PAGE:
Read Mind to Mind: Ashton Ford, Psychic Detective Online

Authors: Don Pendleton

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Mind to Mind: Ashton Ford, Psychic Detective

BOOK: Mind to Mind: Ashton Ford, Psychic Detective
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Ashton Ford, Psychic


Don Pendleton


Creator of

The Executioner: Mack Bolan


Joe Copp Private Eye







Books by Don Pendleton



The Executioner, Mack Bolan


The Joe Copp Mystery
Copp for
Hire; Copp on Fire; Copp in Deep; Copp in the Dark; Copp on Ice;
Copp in Shock.


The Ashton Ford Mystery
Series: Ashes to Ashes; Eye to Eye; Mind to Mind; Life to Life;
Heart to Heart; Time to Time.


Fiction written with Linda



Comics by Don and Linda

The Executioner, War Against
the Mafia


Nonfiction Books by Don

A Search for Meaning From
the Surface of a Small Planet


Nonfiction Books by Don and
Linda Pendleton

To Dance With

Whispers From the

The Metaphysics of the

The Cosmic Breath






Mind to Mind: Ashton Ford,
Psychic Detective

Copyright © 1987 by Don
Pendleton, All rights reserved. Published with permission of Linda


Cover design by Linda
Pendleton and Judy Bullard



This is a work of fiction.
Any similarity to actual persons, groups, organizations, or events
is not intended and is entirely coincidental.


No part of this book may be
reproduced or transmitted in any form or by any means, graphic,
electronic, or mechanical, including photocopying, recording,
taping, or by any information storage retrieval system, without the
written permission of Linda Pendleton.



Smashwords Edition, License


This edition is licensed for
your personal enjoyment only. This ebook may not be re-sold or
given away to other people. If you would like to share this book
with another person, please purchase an additional copy for each
person. If you are reading this book and did not purchase it, or it
was not purchased for your use only, then please return to and purchase your own copy. Thank you for respecting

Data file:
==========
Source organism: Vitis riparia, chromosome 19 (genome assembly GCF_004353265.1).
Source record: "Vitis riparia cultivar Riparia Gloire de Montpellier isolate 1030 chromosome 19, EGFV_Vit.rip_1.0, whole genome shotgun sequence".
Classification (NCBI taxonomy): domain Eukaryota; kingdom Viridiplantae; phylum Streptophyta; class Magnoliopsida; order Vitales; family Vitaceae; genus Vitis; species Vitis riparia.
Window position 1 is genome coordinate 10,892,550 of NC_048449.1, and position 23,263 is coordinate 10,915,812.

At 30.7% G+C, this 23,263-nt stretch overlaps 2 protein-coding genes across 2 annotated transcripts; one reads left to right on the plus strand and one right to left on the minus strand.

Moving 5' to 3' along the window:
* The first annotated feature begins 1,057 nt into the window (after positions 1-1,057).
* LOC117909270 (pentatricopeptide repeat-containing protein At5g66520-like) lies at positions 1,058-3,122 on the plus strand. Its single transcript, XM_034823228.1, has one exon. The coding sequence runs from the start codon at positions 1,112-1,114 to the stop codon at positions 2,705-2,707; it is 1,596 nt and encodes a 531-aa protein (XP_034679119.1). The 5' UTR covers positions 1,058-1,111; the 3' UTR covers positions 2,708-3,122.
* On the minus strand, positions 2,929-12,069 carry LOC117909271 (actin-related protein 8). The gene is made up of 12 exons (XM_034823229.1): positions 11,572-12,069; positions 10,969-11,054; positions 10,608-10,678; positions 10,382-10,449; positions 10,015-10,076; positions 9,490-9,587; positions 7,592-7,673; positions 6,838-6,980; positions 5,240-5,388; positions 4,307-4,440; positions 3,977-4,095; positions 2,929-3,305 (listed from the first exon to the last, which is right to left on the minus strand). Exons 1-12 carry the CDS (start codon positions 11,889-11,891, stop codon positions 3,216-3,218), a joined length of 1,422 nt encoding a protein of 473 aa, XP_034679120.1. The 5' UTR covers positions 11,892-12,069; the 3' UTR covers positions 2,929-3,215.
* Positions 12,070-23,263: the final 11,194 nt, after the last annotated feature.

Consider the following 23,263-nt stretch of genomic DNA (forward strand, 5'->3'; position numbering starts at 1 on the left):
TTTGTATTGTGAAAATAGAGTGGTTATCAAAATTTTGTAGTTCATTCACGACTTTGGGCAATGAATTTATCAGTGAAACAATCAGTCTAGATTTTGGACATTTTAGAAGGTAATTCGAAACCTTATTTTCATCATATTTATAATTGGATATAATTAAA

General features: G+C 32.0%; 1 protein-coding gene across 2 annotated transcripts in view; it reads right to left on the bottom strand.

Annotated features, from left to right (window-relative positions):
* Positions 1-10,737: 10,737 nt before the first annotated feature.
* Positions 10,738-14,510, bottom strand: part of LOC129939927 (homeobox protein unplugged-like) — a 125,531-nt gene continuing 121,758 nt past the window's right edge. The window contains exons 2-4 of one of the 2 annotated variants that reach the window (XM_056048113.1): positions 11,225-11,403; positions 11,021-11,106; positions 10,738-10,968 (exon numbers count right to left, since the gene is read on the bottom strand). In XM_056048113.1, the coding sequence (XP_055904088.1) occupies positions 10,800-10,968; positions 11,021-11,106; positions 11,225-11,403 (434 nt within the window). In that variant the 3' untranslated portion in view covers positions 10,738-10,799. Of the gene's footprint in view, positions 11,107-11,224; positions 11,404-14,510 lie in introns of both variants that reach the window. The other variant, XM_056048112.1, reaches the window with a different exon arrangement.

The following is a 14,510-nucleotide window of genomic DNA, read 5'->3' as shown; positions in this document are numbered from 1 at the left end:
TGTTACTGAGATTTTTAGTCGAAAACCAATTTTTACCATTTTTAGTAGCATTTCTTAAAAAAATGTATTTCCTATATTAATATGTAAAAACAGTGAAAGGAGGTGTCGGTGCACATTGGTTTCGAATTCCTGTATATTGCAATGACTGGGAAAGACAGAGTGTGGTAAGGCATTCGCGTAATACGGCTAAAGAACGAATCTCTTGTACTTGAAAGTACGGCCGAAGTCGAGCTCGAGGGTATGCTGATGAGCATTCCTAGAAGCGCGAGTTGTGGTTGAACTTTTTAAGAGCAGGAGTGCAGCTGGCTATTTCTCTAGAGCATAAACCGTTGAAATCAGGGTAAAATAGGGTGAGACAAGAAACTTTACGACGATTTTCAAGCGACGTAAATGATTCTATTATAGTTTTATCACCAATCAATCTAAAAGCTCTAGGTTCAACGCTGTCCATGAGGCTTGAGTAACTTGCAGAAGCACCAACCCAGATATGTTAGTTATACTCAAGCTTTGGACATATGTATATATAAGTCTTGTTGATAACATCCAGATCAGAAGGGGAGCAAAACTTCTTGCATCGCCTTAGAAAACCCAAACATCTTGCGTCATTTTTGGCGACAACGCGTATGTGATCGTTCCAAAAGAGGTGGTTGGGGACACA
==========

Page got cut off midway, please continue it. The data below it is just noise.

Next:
the hard work and rights of the author.






Don Pendleton


The Ashton Ford novels

Ashes to Ashes

Eye to Eye

Mind to Mind

Life to Life

Heart to Heart

Time to Time


The Joe Copp novels by Don Pendleton

Copp for Hire

Copp on Fire

Copp in Deep

Copp in the Dark

Copp in Shock


The Executioner: Mack Bolan Series


Fiction written with Linda Pendleton


Executioner: War Against the Mafia,



A Search for Meaning


Nonfiction with Linda Pendleton

To Dance With Angels

Whispers From the Soul

Metaphysics of the Novel

The Cosmic Breath: Metaphysical Essays









For Linda, who gave me the
title in an airport, and whose mind touches mine every day in all
the gentle ways.






Mens agitat

(Mind moves

—Virgil (Aeneid,




The conscious mind may be

to a fountain playing in the

and falling back into the

subterranean pool of the

from which it

—Sigmund Freud







Author’s Note


To My Readers:


Ashton Ford will come as
something of a surprise to those of you who have been with me over
the years. This is not the same type of fiction that established my
success as a novelist; Ford is not a gutbuster and he is not trying
to save the world from anything but its own confusion. There are no
grenade launchers or rockets to solve his problems and he is more
of a lover than a fighter.

Some have wondered why I
was silent for so many years; some will now also wonder why I have
returned in such altered form. The truth is that I had said all I
had to say about that other aspect of life. I have grown, I hope,
both as a person and as a writer, and I needed another vehicle to
carry the creative quest. Ashton Ford is that vehicle. Through this
character I attempt to understand more fully and to give better
meaning to my perceptions of what is going on here on Planet Earth,
and the greatest mystery of all the mysteries: the
of existence

Through Ford I use
everything I can reach in the total knowledge of mankind to
elaborate this mystery and to arm my characters for the quest. I
try to entertain myself with their adventures, hoping that what
entertains me may also entertain others—so these books, like life
itself, are not all grim purpose and trembling truths. They are fun
to write; for some they will be fun to read. To each of those I
dedicate the work.

~Don Pendleton








Chapter One: In the


It was an eerie piece of business. This "Jane
Doe" was very pretty, apparently in her late twenties to early
thirties, very alert and responsive. I was convinced that she knew
who she was and where she was—and why she was the way she was—but
there was no way for her to communicate any of that. This Jane Doe,
you see, had only half a brain. The left hemisphere of her cerebral
cortex had been surgically removed after suffering massive damage
when someone had literally tried to beat her brains out with a
crowbar. The right side of her body was totally paralyzed. Not only
was there no movement possible on that side, there was also no